Rejection isn't personal-- it's trite but true

Oct 9, 2012

We hear it all the time-- "rejection isn't personal." When I queried my first book, I never felt like I personally was being rejected, but what was hard was feeling that rejection was personal to my story. It wasn't so bad when I got a rejection on a simple query. At that point, I figured the "not personal" thing really was true, and I was (mostly) okay with that.

Source
What stunk was rejection on a full or partial. Even when it was a "positive" rejection (if there is such a thing), and the agent specifically said they simply didn't connect with it because of this or that, I always had this niggling suspicion they were LYING. They hated  the book! Of course, that wasn't true and I knew it, but it was hard to remember that they weren't making a judgment on me or my book-- except that it just "wasn't right" for them.

When I queried my current book and was in the position where I was actually the one choosing between agents, I learned something interesting about rejection. Each of the agents I talked to was so excited about my book. They were all very friendly, and I liked them all. They were all very professional and I knew they could sell my book. But each of them had different ideas on where to go with my book, and some of those ideas just "weren't right" for me. In that way, I had nothing personal against them when I made the difficult decision to tell them no thanks.

There was one agent that I felt really GOT the book. We connected not just in terms of vision for this book, but of what I wanted with my career and our agent/client relationship. When it came to saying YES, that was personal, in the sense that it was an individual choice that was right for me.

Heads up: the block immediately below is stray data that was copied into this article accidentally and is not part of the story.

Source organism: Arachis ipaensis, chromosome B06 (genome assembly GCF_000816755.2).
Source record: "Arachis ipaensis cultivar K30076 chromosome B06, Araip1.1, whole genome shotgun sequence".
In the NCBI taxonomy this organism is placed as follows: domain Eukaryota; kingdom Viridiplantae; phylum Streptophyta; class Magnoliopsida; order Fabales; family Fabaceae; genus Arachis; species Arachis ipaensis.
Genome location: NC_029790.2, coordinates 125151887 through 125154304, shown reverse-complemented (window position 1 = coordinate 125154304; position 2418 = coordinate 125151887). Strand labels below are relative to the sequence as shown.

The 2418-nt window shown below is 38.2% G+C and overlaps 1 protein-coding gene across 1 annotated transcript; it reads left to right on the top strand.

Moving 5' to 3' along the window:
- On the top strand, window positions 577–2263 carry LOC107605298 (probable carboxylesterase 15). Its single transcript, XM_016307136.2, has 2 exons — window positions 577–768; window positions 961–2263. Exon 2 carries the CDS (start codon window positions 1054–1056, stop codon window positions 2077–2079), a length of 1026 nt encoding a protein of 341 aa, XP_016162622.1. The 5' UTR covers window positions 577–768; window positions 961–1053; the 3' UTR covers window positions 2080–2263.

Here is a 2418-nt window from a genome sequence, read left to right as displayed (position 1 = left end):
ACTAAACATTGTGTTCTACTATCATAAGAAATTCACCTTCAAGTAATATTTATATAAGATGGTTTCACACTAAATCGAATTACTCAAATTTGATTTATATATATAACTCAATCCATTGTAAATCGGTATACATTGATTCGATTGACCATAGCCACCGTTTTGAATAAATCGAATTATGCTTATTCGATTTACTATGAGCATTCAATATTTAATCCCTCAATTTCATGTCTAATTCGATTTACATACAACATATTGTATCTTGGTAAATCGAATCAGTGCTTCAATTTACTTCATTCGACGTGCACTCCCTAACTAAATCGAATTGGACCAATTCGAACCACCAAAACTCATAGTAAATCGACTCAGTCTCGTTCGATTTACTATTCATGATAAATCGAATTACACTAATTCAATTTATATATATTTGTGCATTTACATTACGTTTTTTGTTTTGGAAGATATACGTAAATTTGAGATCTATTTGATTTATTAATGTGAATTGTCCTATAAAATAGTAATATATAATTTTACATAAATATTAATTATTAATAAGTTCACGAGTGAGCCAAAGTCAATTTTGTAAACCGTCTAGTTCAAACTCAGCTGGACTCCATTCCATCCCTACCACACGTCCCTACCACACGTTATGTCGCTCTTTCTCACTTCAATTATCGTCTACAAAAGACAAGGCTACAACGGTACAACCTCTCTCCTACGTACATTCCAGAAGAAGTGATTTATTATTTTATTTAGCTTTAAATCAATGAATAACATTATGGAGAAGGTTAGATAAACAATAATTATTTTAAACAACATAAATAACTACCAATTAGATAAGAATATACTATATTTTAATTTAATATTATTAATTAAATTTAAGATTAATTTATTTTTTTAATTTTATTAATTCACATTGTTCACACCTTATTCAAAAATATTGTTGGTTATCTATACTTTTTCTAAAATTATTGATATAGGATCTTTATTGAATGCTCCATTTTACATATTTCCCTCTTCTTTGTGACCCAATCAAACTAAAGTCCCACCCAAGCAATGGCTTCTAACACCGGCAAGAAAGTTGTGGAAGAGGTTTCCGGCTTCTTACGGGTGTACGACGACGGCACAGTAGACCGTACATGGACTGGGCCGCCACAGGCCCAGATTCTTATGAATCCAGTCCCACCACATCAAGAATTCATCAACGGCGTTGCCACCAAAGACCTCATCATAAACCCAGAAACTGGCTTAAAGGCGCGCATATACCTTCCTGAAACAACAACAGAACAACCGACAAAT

Maybe I'm wrong, but I think that's kind of how it is with agents accepting or rejecting manuscripts. Rejection often doesn't even mean the agent doesn't like the book-- it's just not one they really loved and connected with enough to read it multiple times and champion it to editors. Acceptance means that's exactly how they feel about the book. Not everyone can LURVE your book like that, and that's okay. The thing that stinks about that is you have no control of it.

It's hard to remember that when the rejections come in, whether from agents, editors, or readers themselves. After all, WE love our books an awful lot. But rejection is part of the game from beginning to end, so I thought it might be a helpful thought-- at the very least, for me to look back on from time to time!

So, my friends, what are your thoughts? How do you approach rejection?

18 comments:

Angie said...

I approach it with chocolate. =) It's so true that it isn't personal. I have been the bearer of rejection many times, and I didn't ever think that the author was horrible or would never make it. It was just that a particular story didn't work for me. I was always happy when I was able to accept a great story from an author who'd been rejected before.

Julie said...

You're so right. I know, I know. It's not personal. I get it. I'll repeat it. But I still sometimes allow myself a little bit of sulking and wallowing before I buck up and get on with it.

A good reminder to look at both sides.

David P. King said...

A lot has been said about rejection in the blogosphere lately (to which I've contributed), which is odd considering the huge volume of authors who've been picked up recently (it's like author harvest season or something!). This, however, was the post I needed to read. Completely spot on. :)

Meredith said...